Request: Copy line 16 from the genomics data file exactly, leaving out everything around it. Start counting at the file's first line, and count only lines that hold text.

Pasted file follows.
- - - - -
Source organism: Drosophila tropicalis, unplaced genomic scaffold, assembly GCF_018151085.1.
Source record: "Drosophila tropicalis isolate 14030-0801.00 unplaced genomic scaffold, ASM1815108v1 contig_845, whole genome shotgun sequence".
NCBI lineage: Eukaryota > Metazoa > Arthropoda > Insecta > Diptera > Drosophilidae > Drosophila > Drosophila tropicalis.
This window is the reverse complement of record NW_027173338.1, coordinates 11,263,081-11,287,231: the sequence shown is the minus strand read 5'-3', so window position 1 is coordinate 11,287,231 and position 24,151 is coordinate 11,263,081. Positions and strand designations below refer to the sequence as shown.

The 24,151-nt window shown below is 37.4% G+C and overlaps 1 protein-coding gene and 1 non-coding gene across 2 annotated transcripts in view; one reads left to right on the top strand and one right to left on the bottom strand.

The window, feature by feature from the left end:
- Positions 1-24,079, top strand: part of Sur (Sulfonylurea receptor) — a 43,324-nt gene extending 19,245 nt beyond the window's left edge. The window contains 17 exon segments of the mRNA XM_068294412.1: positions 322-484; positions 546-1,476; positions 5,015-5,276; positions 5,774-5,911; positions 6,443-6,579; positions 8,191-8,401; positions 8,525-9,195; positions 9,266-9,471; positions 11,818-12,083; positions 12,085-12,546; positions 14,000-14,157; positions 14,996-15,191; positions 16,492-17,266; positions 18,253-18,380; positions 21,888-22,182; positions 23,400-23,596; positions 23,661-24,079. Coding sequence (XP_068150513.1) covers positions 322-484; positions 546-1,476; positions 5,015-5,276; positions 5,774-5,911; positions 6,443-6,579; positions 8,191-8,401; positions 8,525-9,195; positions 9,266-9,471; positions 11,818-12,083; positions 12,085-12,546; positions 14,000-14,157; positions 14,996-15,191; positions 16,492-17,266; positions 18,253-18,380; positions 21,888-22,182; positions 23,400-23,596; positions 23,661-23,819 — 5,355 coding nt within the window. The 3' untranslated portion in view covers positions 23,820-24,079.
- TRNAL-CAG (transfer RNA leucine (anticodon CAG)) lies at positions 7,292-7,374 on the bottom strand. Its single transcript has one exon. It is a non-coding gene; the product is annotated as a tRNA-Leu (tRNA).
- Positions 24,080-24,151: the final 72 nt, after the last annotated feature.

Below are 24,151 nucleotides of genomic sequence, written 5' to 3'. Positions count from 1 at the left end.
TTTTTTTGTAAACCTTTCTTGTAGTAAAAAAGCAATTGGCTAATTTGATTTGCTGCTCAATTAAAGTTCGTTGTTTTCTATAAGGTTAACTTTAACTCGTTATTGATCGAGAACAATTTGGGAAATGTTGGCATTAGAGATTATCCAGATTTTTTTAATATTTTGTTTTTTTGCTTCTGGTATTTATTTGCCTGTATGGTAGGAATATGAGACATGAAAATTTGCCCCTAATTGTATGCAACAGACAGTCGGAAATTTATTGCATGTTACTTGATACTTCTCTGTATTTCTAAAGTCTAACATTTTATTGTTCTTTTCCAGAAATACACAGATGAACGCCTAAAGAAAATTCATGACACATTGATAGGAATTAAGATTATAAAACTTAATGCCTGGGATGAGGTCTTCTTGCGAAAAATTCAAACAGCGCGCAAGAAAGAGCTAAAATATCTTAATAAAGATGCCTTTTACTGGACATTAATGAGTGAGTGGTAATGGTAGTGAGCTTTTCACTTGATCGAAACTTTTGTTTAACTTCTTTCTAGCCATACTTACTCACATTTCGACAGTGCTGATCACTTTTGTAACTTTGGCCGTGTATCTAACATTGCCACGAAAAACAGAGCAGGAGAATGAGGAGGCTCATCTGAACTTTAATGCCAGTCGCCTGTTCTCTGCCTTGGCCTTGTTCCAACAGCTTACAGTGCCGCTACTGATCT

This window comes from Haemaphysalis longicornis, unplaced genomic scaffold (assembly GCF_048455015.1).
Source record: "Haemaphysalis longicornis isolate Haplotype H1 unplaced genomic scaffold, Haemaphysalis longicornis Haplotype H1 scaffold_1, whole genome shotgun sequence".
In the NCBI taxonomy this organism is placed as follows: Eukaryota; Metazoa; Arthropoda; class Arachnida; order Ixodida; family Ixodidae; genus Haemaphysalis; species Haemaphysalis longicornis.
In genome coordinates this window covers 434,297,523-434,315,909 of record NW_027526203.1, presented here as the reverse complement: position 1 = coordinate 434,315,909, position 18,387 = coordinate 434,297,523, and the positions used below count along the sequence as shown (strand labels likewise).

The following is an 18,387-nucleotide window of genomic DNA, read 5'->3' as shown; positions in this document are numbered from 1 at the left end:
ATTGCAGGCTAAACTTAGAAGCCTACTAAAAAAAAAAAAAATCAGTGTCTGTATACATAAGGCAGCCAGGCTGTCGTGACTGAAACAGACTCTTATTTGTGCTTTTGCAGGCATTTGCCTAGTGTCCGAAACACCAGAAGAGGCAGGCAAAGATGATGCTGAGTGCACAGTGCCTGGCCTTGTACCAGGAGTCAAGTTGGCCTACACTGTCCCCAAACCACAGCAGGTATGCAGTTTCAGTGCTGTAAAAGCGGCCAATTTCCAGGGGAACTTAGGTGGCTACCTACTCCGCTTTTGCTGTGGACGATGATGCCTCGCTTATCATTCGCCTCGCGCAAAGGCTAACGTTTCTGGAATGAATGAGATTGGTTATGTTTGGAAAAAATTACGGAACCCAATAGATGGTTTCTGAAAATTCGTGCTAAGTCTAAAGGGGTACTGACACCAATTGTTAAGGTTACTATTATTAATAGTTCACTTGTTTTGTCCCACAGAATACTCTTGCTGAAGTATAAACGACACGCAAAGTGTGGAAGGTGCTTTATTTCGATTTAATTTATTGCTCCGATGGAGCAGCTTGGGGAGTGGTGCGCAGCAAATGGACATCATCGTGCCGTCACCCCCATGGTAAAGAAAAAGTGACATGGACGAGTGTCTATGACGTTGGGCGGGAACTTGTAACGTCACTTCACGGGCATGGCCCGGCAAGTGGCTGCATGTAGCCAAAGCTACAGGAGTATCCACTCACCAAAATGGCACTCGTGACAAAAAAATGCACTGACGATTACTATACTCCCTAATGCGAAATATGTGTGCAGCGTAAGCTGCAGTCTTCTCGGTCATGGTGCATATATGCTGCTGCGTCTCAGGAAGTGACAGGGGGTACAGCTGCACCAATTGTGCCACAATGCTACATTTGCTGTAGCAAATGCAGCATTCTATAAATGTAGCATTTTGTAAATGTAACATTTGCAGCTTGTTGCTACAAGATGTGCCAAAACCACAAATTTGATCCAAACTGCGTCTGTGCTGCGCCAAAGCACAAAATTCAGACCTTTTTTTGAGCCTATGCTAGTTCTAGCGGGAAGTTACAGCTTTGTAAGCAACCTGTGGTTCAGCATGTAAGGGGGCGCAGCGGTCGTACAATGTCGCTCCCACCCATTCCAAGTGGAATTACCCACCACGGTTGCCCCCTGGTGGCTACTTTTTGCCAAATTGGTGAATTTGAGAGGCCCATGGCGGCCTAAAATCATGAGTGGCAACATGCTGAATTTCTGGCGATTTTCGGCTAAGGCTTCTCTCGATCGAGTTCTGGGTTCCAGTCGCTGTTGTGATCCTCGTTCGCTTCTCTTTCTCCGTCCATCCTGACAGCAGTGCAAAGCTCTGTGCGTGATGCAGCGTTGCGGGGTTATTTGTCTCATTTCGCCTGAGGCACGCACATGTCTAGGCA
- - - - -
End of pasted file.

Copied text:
The following is an 18,387-nucleotide window of genomic DNA, read 5'->3' as shown; positions in this document are numbered from 1 at the left end: